Dr Asa is a founding editor of the journal Endocrine Pathology and has served as an editorial board member for several publications, including the Journal ofClinical Endocrinology and Metabolism, Endocrinology, American Journal ofSurgical Pathology, Advances in Anatomic Pathology, Modern Pathology, Laboratory Investigation, Endocrine-Related Cancer, Journal ofClinical Pathology, and Archives ofPathology & Laboratory Medicine. She is a reviewer for 35 major medical journals. Extensively published, Dr Asa has coauthored 300 articles in high-impact journals. She has coauthored 3 books and more than 50 chapters on endocrinology and related pathology and is the author of the Armed Forces Institute of Pathology Atlas of Tumor Pathology third series fascicle Tumors ofthe Pituitary Gland.
She has been the recipient of many awards and honors, including the Arthur Purdy Stout Society of Surgical Pathologists (1998), the Novartis Canada Senior Scientist Award (2001), the Professor C.F.A. Culling Memorial Lecture Award of the National Society for Histotechnology (2004), and several teaching awards from the University of Toronto. She has served as president of the Endocrine Pathology Society (1997-1998) and the United States and Canadian Academy of Pathology (2005-2006).
As head of one of the largest pathology departments in Canada, Dr Asa has made innovative changes to the practice of the discipline, with an emphasis on automation, electronic initiatives, and telepathology. The department takes a highly subspecialized approach to diagnostic activities, education, and research in cytopathology, surgical pathology, and autopsy pathology. The understanding of mechanisms of disease and translation to diagnostic and prognostic information for patient care requires integration of conventional histology with immunohistochemistry, electron microscopy, flow cytometry, cytogenetics, and molecular diagnostics, all of which are used for advanced diagnostic approaches. Her department also embodies strong primary research programs and collaborative clinical research based on tissue procurement with pathologist interpretation.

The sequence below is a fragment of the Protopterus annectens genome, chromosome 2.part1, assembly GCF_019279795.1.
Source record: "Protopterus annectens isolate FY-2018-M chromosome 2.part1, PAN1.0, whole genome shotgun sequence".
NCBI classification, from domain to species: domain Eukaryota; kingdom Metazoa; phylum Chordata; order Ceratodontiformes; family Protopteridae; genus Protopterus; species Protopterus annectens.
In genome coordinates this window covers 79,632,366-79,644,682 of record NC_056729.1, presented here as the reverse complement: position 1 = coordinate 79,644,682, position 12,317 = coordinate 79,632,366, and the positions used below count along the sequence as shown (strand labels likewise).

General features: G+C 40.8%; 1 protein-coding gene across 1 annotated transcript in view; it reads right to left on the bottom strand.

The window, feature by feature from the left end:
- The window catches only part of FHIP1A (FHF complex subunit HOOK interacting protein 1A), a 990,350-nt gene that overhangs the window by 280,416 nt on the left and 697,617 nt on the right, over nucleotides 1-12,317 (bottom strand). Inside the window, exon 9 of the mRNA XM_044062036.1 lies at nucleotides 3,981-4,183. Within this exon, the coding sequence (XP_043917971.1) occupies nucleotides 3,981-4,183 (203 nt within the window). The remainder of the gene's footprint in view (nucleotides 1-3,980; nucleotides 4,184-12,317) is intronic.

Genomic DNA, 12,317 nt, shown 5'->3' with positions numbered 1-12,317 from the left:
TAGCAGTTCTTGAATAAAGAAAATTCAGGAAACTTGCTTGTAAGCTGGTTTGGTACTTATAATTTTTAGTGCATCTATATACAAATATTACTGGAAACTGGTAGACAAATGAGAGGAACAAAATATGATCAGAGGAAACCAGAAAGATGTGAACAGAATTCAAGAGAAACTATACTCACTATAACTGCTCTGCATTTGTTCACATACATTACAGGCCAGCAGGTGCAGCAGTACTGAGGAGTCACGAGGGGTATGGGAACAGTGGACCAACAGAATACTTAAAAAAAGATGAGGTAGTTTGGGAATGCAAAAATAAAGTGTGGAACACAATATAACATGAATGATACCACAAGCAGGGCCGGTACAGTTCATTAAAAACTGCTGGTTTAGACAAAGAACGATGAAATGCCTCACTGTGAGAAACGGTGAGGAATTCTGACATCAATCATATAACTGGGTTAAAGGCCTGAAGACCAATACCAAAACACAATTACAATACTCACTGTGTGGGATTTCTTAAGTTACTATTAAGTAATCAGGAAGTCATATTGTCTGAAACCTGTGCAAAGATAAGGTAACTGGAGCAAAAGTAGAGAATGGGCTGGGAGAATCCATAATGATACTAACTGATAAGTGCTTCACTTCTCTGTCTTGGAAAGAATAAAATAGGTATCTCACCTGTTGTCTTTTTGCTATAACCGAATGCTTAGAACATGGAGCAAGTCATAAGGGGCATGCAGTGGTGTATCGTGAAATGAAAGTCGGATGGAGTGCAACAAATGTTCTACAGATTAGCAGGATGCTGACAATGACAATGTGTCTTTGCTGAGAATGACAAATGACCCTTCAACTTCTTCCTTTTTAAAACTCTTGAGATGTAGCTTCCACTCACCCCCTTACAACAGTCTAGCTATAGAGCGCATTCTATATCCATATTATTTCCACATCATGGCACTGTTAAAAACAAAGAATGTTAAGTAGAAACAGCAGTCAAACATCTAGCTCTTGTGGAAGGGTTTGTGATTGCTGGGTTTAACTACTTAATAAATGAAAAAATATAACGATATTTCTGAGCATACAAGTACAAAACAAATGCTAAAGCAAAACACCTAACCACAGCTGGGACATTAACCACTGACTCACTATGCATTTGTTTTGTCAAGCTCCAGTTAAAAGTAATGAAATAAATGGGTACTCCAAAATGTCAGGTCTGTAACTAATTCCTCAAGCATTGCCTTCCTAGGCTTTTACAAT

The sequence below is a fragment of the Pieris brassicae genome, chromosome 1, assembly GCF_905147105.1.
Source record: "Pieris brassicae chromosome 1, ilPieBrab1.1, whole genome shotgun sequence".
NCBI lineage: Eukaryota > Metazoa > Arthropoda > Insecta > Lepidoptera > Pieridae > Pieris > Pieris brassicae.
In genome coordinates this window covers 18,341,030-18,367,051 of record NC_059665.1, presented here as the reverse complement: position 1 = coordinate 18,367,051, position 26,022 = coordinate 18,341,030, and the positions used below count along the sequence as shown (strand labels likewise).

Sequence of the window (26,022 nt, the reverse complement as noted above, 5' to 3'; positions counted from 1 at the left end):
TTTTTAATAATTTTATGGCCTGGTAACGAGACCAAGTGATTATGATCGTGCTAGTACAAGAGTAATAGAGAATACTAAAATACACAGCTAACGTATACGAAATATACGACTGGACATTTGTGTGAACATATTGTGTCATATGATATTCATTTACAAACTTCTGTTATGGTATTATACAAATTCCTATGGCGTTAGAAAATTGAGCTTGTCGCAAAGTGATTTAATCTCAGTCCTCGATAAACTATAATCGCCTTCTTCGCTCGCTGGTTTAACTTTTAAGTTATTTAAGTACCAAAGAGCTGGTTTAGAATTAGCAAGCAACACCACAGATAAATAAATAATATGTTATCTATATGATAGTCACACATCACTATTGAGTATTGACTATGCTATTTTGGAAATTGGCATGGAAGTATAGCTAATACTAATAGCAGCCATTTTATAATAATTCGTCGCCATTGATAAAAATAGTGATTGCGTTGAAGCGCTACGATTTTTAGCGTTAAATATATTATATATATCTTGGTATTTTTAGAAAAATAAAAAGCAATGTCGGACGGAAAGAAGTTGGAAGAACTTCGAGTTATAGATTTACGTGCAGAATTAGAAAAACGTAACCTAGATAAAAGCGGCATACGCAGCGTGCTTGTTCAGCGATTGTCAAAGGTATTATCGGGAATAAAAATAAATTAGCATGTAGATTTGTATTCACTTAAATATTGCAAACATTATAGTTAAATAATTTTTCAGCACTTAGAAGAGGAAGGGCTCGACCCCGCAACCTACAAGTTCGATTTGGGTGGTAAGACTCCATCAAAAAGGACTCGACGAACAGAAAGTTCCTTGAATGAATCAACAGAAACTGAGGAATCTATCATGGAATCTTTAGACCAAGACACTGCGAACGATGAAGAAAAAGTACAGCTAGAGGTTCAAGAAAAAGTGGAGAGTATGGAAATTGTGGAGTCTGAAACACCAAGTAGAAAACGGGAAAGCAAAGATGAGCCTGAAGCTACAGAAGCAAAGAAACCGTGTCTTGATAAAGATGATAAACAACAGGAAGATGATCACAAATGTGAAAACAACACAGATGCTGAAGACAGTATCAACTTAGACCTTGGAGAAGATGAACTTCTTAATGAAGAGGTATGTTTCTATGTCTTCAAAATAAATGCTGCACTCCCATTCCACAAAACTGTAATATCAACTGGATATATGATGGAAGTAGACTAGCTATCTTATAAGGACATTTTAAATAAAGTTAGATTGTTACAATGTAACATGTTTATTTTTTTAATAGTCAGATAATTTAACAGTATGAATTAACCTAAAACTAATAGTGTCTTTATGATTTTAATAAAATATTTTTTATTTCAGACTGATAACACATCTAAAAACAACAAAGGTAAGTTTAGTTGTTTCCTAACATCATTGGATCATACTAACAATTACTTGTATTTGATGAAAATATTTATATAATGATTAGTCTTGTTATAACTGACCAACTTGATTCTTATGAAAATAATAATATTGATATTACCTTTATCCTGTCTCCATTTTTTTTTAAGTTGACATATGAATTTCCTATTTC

Virginia A. LiVolsi, MD, was born in New York City and attended Columbia University College of Physicians and Surgeons from where she received her MD degree. During her training, she became interested in thyroid diseases and pursued special projects in the area of thyroid pathology. She continued her interest in endocrine and gynecologic pathology throughout her career first at Yale University and later at the University of Pennsylvania.
Dr LiVolsi currently is professor of Pathology and Laboratory Medicine at the University of Pennsylvania. She has published more than 325 original articles, numerous chapters, and several books including Surgical Pathology of the Thyroid and Endocrine Pathology (the latter, coedited with Dr Asa). She serves on several editorial boards of pathology and endocrinology journals.
Dr LiVolsi has won numerous awards and has been invited to deliver several named lectures around the world. The awards include the Mostofi award for service to the United States and Canadian Academy of Pathology, the Master Pathologist award of the American Society of Clinical Pathologists, and the Medal of Honor from the University of Tokyo. She has held important leadership positions in major pathology organizations, including president of the United States and Canadian Academy of Pathology, the Association of Directors of Anatomic and Surgical Pathology, the Arthur Purdy Stout Society of Surgical Pathologists, and the Endocrine Pathology Society. She has served as a member and is currently chair of the Pathology Panel of the Chernobyl Tissue Bank, an international committee that reviews the pathology of the thyroid tumors that have arisen in children and young adults following the nuclear accident in Chernobyl. In 2006, on the anniversary of the disaster, Dr LiVolsi presented the pathologic aspects of these thyroid lesions at a special commemorative meeting at the United Nations in New York City.
|Gale Copyright:||Copyright 2008 Gale, Cengage Learning. All rights reserved.|